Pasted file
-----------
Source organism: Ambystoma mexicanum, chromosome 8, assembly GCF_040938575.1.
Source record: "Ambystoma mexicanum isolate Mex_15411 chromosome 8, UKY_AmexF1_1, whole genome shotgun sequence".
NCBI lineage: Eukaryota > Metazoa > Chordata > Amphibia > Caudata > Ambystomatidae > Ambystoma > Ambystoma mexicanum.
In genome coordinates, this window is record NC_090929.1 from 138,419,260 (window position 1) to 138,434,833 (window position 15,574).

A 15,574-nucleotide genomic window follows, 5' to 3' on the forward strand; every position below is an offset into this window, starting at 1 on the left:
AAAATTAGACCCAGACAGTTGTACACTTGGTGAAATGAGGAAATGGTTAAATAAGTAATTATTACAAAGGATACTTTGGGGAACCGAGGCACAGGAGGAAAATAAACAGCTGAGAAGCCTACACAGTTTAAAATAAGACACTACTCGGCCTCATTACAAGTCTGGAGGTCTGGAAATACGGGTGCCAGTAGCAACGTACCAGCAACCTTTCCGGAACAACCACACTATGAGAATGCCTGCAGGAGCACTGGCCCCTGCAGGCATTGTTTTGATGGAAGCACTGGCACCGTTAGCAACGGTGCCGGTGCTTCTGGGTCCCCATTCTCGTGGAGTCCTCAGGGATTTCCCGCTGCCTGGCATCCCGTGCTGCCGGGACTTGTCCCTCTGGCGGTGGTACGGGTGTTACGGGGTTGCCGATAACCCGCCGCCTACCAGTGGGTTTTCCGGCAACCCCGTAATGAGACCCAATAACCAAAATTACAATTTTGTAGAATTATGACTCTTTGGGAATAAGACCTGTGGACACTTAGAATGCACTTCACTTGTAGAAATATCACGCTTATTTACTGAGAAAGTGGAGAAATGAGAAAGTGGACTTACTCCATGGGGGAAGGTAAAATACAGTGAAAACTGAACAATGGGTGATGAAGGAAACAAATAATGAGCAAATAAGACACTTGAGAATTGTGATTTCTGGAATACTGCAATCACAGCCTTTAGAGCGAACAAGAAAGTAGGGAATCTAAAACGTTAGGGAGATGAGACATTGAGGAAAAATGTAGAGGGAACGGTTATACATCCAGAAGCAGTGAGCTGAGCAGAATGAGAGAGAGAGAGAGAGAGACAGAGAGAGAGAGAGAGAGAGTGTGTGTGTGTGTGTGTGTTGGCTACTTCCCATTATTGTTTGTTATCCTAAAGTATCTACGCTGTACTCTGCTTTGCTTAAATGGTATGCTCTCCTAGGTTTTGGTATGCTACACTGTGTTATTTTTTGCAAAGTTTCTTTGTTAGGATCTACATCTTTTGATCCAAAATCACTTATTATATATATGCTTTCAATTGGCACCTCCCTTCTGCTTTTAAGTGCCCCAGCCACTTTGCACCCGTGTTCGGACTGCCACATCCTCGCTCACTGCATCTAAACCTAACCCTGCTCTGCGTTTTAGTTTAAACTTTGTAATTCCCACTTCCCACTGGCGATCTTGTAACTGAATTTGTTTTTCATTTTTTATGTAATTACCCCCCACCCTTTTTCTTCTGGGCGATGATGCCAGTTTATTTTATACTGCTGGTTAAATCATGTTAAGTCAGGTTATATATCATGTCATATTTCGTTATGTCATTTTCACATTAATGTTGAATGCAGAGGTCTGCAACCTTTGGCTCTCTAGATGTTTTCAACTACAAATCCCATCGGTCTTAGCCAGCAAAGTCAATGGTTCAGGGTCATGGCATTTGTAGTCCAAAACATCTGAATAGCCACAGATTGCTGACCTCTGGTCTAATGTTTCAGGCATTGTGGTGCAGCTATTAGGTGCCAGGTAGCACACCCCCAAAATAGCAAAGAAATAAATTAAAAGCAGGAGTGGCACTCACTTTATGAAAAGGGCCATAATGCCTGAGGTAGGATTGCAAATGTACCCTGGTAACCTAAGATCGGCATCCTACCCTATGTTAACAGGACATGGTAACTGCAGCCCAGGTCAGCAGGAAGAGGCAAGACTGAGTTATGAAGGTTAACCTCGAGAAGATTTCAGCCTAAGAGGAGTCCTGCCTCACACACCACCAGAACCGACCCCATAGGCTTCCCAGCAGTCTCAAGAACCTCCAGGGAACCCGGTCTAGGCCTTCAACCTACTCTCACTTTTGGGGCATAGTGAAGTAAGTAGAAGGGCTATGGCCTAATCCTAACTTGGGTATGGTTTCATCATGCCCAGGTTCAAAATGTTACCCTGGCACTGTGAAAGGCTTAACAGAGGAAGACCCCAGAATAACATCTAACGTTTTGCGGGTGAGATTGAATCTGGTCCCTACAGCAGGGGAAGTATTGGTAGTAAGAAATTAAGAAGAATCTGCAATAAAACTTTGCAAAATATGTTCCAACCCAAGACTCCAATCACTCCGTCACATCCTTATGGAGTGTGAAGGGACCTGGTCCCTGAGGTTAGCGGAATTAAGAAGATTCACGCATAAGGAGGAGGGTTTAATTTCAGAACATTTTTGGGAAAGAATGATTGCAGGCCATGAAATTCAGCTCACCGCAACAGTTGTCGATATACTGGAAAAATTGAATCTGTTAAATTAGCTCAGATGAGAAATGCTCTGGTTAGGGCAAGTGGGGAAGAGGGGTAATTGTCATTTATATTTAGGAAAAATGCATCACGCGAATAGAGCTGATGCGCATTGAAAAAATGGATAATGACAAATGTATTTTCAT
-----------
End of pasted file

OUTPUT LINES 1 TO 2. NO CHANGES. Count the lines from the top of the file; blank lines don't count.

Source organism: Ambystoma mexicanum, chromosome 8, assembly GCF_040938575.1.
Source record: "Ambystoma mexicanum isolate Mex_15411 chromosome 8, UKY_AmexF1_1, whole genome shotgun sequence".